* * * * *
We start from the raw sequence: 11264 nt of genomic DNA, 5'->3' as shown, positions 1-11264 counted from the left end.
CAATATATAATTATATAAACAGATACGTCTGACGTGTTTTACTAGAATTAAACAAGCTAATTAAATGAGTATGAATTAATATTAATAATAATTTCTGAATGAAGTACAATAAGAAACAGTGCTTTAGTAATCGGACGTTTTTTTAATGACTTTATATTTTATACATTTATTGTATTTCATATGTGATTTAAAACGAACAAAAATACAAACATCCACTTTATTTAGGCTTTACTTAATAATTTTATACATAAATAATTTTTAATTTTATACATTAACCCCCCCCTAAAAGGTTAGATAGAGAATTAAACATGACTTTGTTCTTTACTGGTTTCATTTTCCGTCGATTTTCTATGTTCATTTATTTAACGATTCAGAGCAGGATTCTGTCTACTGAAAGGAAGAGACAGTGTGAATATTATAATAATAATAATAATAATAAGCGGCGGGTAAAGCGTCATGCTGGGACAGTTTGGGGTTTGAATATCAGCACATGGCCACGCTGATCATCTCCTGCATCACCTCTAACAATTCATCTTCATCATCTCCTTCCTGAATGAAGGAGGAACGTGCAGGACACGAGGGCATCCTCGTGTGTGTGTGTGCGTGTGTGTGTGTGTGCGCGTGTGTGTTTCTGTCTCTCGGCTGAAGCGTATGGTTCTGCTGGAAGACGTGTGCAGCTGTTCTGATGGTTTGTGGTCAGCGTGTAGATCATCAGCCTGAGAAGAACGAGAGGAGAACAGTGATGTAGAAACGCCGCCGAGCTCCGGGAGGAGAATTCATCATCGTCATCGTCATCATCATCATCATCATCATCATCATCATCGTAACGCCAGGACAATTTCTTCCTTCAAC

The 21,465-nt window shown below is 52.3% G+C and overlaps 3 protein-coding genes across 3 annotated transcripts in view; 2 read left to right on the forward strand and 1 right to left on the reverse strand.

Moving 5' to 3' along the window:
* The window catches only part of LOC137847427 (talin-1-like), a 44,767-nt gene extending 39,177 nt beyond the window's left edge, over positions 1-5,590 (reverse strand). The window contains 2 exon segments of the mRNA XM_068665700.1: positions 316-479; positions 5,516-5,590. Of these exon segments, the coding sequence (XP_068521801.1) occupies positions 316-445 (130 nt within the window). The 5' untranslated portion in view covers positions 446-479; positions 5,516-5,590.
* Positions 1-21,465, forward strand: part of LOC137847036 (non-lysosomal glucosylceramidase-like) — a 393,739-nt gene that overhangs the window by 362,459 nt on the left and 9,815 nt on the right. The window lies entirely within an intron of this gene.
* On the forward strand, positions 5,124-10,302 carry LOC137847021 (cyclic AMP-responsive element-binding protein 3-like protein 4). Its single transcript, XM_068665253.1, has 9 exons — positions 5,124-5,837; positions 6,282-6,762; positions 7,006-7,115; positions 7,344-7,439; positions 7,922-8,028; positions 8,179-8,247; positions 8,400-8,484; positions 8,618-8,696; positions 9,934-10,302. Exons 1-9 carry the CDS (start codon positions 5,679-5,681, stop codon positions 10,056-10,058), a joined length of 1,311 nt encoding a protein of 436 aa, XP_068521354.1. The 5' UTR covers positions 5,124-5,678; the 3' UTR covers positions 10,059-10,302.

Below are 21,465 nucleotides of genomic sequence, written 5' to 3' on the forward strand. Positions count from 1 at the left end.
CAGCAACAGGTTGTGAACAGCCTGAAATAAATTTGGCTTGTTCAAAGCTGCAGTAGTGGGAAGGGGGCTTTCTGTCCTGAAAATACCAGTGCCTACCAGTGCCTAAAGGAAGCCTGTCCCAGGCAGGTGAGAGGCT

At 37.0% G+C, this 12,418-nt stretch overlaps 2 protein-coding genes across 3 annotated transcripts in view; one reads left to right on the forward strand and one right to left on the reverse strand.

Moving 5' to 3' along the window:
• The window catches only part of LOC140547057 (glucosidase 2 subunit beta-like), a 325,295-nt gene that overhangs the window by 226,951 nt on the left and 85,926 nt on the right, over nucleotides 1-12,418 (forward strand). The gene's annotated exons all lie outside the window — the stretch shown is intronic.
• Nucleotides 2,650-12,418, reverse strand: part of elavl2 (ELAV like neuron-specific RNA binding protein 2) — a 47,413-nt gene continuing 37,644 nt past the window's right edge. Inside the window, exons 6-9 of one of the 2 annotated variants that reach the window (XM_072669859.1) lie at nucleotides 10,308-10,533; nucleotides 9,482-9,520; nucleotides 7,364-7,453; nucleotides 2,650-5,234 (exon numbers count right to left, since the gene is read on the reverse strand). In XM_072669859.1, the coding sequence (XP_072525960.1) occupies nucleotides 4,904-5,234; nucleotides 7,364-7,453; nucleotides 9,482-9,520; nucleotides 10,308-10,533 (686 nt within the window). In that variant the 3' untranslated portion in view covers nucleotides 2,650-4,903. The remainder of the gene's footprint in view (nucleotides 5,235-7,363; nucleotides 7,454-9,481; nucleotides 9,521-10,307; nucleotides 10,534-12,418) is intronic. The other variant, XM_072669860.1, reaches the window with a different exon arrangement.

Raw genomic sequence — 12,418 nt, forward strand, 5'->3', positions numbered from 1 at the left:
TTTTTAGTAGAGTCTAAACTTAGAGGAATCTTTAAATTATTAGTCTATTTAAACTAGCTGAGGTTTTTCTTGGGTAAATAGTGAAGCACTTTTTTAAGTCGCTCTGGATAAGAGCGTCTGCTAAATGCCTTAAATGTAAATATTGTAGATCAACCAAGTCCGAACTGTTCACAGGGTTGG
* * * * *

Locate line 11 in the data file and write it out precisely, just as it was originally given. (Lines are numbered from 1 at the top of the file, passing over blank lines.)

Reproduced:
Moving 5' to 3' along the window: